IIRC we considered this when we designed this (PEP 380) and decided that hanging on to the exception object longer than necessary was not in our best interest.

On Mon, Dec 11, 2017 at 1:10 AM, Franklin? Lee <leewangzhong+python@gmail.com> wrote:
Consider the following code, which creates a generator that
immediately returns 1, and then catches the StopIteration twice.

    def generatorfunction():
        if False: yield
        return 1

    def get_return(gen):
        except StopIteration as e:
            return e.value
            raise ValueError("Generator was not ready to stop.")

    gen = generatorfunction()
    get_return(gen) #=> 1
    get_return(gen) #=> None

The first time StopIteration is raised, it contains the returned
value. If StopIteration is forced again, the value is missing.

What about keeping the return value for subsequent raises? Perhaps as
an attribute on the generator object? The main disadvantage is that
it'd add another reference, keeping the return value alive as long as
the generator is alive. However, I don't think you'll want to keep a
dead generator around anyway.

Note: Javascript, which added generators, agrees with the Python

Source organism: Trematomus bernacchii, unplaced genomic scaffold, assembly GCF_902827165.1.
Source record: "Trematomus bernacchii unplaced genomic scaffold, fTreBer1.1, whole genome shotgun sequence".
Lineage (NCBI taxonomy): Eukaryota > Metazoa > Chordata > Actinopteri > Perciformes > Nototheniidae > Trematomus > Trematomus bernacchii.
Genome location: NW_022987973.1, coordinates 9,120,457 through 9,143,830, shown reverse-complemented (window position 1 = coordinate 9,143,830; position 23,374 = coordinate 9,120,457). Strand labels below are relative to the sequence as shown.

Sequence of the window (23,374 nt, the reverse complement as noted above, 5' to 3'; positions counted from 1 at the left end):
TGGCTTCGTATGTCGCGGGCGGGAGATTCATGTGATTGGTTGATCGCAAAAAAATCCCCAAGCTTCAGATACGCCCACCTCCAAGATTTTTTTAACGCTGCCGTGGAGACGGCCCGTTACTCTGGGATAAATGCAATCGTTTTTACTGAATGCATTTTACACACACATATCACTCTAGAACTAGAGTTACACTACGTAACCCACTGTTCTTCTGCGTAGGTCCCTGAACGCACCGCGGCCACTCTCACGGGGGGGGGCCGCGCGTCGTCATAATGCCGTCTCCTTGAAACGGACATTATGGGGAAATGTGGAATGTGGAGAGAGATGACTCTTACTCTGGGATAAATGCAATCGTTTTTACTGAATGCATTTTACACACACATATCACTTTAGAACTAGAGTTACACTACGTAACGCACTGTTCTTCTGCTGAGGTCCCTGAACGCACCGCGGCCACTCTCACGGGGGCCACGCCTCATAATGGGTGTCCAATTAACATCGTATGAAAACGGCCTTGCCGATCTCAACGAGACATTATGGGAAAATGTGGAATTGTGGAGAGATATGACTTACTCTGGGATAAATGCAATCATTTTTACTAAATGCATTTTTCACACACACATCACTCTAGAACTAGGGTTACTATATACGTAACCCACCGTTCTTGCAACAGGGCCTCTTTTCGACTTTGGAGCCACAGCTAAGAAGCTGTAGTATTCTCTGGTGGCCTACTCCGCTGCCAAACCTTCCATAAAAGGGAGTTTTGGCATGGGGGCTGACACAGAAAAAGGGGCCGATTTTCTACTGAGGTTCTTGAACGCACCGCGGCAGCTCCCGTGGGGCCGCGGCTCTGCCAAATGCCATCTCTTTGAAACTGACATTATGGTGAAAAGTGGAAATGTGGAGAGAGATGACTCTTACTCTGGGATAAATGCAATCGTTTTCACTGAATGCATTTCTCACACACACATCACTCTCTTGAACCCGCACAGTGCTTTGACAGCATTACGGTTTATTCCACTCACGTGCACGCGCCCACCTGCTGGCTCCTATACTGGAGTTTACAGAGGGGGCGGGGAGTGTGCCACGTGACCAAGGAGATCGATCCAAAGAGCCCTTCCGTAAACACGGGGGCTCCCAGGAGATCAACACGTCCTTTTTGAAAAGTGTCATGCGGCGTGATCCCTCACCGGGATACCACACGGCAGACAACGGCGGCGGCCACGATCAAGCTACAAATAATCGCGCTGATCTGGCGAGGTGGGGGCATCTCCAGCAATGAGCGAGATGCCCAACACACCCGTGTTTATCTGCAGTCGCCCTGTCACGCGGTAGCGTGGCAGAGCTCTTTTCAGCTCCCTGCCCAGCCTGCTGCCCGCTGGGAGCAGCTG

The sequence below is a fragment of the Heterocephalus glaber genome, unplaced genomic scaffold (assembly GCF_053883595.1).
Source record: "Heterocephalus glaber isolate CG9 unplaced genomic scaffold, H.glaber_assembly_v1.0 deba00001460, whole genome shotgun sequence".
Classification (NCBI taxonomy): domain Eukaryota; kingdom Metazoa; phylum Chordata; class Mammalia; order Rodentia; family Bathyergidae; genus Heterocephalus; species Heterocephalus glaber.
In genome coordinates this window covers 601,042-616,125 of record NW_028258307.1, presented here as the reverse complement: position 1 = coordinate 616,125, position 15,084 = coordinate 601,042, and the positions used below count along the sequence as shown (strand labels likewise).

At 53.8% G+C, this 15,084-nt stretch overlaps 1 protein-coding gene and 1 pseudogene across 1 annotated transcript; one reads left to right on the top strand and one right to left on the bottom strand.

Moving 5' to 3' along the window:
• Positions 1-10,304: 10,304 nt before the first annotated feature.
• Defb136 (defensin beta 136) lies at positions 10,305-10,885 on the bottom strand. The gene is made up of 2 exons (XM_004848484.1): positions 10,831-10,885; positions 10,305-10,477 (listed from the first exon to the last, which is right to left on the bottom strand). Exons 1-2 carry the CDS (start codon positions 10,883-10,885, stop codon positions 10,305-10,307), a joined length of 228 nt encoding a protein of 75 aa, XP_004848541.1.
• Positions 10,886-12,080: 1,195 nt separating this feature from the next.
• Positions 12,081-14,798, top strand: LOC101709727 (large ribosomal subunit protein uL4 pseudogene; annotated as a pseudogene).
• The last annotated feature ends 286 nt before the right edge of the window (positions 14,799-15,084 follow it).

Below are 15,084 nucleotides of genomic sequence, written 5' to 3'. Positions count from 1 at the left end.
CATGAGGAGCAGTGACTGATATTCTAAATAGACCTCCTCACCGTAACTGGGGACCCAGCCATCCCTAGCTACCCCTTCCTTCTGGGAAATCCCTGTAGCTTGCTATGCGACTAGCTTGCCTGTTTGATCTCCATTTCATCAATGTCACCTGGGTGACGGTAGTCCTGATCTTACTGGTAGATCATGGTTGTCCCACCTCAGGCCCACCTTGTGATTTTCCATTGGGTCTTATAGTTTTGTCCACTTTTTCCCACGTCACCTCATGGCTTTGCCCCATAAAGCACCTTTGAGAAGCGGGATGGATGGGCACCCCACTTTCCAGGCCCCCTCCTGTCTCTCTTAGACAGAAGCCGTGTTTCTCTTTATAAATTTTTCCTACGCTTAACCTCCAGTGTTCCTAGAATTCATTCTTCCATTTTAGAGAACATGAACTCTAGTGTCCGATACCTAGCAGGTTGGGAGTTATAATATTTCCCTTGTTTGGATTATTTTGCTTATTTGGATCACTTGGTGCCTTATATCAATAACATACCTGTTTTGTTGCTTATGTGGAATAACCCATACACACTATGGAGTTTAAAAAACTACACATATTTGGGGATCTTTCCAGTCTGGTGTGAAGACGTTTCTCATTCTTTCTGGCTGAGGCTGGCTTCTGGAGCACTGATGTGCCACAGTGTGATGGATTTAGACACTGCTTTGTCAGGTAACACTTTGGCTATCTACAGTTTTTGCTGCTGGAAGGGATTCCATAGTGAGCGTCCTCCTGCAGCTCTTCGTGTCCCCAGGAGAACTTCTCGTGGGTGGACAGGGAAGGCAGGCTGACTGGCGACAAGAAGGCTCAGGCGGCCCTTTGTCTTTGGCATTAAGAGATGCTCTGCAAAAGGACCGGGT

status quo: the return value is only available on the first stop. C#
does not have the concept of returning from an iterator.


Background: I made a trampoline for a toy problem, using generators as
coroutines to recurse.

When it came time to memoize it, I had to couple the memoization with
the trampoline, because I could not cache the answer before it was
computed, and I could not cache the generator object because it would
not remember its return value later.

I would have attached the returned value to the generator object, but
for some reason, generator and coroutine objects can't take
attributes. Maybe I should ask for that feature instead.

Either feature would allow the concept of a coroutine that is also a thunk.
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